The restoration of the house has taken 13 years. It has cost thousands of dollars, study, help from many sources, some pillage and plunder from ruinous houses of the same era to obtain wood, glass and brick, when we found too great deterioration of that which was here. Many Victorian features had to be stripped away, but since they were added over an earlier structure, they presented no great problem. All in all, this old house contains most of its own original building material. We have for reasons obvious, but in two baths. We no longer draw water from the well, and we have furnace heat in the winter and wir-conditioning in the summer. The electricity works even if there is ironing and cooking at the same time. We have become expert in brick-laying, painting, and restoring old wood. Some one asked me not long ago if we “didn’t have a ghost”. I was sorry to reply that we did not. A friend who was standing near-by remarked, “She’s done so much of everything else to this old house that I am sure she’s planning to come back and haunt it herself.” So perhaps I shall. I shall first confer with the shade of William Reed, tavernkeeper; I shall ask C.J. Saunter some questions about the appearance of things long gone that appeared on his map of Hillsborough in 1768; perhaps I won’t be able to find that double-dealing Barnaby Cabe, but the Quaker will be there to set me straight about Deed Book 8; Africa will be there – a really “free” man, as will Stephen Moore, who dispite his losses and burden of debts, had the great feeling to write in his indenture of 1842, where his horses were to go, giving certain loved personal belongings to certain friends, and writing of his slaves, including “Dicey, who is not to be separated from her children.”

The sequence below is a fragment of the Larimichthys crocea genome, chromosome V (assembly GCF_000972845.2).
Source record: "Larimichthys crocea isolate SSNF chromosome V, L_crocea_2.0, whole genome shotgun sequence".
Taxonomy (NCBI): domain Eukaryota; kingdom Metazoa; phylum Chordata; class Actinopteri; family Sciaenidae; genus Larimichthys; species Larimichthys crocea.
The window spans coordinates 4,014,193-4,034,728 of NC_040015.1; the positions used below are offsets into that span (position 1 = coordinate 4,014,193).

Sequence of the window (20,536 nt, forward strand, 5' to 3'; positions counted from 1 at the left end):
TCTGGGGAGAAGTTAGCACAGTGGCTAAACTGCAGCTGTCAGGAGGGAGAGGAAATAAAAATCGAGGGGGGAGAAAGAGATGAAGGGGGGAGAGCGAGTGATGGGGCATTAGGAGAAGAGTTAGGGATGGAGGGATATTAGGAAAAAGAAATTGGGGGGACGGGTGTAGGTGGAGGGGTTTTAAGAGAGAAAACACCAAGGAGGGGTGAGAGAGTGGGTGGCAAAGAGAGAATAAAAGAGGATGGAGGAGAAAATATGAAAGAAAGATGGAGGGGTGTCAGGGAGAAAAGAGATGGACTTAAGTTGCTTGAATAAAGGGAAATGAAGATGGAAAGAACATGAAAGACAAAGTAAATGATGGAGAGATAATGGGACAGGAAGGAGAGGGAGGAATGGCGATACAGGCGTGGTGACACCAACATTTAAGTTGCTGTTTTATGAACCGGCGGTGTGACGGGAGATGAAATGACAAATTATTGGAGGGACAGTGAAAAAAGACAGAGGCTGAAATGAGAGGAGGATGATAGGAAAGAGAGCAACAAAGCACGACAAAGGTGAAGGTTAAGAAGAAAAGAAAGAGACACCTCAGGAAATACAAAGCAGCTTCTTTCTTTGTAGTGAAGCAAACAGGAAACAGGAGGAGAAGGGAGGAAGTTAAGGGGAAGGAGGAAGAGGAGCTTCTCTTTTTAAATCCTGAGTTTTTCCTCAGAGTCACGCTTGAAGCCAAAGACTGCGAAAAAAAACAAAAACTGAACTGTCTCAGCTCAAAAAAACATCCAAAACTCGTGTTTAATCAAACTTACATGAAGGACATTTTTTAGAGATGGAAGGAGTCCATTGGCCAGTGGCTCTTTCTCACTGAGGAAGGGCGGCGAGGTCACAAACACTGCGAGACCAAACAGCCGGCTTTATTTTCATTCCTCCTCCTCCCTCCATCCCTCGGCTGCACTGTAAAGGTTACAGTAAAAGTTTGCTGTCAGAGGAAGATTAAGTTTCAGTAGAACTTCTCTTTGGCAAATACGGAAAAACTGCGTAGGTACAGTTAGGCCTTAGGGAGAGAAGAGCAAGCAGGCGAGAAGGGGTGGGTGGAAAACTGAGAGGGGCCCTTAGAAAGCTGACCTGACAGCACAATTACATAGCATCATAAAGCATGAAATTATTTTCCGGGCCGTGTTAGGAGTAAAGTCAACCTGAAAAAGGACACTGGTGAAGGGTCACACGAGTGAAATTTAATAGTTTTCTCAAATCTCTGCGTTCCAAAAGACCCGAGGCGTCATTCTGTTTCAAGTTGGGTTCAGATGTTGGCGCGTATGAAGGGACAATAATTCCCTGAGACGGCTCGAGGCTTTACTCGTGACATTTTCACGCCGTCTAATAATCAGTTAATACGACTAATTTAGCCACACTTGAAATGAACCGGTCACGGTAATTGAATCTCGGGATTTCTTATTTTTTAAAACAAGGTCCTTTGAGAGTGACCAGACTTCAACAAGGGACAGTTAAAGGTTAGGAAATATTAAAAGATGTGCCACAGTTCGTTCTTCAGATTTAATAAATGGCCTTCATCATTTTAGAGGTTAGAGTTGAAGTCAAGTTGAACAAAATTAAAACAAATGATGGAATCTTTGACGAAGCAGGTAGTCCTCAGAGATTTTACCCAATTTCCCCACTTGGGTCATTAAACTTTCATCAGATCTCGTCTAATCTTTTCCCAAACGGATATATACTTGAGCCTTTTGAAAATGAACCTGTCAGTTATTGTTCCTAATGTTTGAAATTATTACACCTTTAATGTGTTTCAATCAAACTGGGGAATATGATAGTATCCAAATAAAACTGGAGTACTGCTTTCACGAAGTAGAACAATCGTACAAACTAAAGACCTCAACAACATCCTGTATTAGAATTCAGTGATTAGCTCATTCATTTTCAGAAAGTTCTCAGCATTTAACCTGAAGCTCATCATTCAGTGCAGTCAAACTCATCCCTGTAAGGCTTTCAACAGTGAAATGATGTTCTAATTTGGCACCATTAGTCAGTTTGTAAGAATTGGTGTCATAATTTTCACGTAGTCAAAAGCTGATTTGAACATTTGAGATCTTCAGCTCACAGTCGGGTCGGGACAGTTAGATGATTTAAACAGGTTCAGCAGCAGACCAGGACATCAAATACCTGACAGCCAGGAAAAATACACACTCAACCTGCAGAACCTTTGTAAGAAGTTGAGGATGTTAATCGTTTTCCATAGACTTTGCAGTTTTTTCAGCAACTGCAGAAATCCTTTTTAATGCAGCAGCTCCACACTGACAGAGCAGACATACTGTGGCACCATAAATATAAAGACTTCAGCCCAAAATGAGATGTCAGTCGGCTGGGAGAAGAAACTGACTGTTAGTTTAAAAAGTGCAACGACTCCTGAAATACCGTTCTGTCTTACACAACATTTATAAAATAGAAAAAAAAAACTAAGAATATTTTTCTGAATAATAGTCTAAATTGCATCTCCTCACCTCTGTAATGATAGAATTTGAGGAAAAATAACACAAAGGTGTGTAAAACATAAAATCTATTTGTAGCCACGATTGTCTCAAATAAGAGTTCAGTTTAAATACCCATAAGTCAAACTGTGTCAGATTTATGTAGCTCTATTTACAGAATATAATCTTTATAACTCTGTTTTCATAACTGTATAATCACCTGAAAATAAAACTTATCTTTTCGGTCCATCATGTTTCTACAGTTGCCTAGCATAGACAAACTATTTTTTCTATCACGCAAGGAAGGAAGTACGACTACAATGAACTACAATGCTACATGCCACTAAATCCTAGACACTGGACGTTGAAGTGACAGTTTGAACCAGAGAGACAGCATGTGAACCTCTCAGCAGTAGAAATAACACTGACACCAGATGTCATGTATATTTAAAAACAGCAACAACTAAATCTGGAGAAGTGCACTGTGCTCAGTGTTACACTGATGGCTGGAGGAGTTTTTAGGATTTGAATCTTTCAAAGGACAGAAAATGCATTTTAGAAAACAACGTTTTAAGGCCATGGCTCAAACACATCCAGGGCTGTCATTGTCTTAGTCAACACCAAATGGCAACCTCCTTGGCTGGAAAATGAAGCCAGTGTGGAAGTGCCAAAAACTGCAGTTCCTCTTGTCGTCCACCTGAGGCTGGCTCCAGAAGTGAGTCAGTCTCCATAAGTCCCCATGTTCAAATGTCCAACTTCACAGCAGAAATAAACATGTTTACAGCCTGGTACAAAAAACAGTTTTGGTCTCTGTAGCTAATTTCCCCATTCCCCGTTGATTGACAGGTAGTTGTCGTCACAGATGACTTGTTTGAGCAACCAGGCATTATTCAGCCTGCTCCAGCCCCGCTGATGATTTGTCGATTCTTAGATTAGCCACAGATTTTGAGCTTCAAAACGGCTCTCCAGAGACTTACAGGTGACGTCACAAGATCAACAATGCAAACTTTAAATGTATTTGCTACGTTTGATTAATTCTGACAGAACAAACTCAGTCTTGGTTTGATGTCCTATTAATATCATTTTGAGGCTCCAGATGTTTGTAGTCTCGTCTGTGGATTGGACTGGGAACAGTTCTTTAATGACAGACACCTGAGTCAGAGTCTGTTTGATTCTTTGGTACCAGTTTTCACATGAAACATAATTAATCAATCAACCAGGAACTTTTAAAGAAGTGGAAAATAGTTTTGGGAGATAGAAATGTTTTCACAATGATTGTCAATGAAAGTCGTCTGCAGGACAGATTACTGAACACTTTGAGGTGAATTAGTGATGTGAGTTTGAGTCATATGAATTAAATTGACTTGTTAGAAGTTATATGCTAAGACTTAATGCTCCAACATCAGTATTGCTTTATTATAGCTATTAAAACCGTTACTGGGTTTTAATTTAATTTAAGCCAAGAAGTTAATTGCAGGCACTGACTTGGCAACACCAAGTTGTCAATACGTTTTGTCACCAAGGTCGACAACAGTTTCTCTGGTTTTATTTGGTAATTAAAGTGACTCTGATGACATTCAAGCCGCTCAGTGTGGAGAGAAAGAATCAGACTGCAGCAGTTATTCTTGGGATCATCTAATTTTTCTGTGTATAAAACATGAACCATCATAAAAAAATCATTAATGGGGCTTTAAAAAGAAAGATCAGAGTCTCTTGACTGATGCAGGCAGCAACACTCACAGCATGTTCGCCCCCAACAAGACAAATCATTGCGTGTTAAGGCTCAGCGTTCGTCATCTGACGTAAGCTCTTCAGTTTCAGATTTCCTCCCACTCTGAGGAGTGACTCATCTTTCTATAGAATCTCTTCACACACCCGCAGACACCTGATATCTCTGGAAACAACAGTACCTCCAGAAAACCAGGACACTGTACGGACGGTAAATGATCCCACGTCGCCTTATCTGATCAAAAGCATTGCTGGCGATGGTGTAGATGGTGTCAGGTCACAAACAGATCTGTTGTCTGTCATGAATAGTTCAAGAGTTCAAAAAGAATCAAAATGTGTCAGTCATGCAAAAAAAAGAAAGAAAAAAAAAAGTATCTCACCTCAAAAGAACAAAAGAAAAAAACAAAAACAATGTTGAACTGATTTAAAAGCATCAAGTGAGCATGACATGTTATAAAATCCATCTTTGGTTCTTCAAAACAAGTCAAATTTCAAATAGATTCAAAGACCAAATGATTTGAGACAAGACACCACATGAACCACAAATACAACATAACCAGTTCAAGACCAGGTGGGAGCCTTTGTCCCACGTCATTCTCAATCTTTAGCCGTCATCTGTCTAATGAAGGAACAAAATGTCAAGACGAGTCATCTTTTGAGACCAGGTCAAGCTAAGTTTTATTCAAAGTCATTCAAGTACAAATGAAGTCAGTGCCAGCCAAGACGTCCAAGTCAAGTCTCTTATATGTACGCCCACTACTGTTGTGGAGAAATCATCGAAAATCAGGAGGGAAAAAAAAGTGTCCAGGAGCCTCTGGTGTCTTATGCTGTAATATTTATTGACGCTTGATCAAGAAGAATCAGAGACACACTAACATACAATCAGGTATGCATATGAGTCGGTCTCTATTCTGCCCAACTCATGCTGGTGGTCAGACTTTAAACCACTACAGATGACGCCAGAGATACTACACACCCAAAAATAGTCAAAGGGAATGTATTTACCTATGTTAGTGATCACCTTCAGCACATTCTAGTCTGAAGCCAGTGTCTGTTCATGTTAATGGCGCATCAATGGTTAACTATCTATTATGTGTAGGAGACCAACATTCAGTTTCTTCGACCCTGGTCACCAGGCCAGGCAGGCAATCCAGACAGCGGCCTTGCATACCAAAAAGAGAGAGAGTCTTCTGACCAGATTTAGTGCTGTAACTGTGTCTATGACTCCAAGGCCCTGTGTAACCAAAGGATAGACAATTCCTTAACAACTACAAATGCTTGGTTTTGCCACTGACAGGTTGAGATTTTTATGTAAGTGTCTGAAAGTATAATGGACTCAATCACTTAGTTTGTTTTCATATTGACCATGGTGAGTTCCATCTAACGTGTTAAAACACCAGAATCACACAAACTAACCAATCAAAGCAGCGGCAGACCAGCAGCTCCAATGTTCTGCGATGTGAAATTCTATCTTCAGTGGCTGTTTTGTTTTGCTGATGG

In the meantime, do come to see our old house on Tour in April. It is neiter famous nor historically great, but you may find it interesting, and we love to share it with those who do.



Brick kitchen and East part of house probably built about 1797.


Earliest deed dated 1797 from James Hogg, ancestor of present owners, to James Phillips. Property came back into family in 1854 when bought by Thomas Blount Hill of Halifax, and has remained in the family since that time.


Kitchen originally had a partition, making two rooms downstairs – kitchen with big fire place and Dutch oven and the cook’s room with smaller fireplace. There are two rooms upstairs.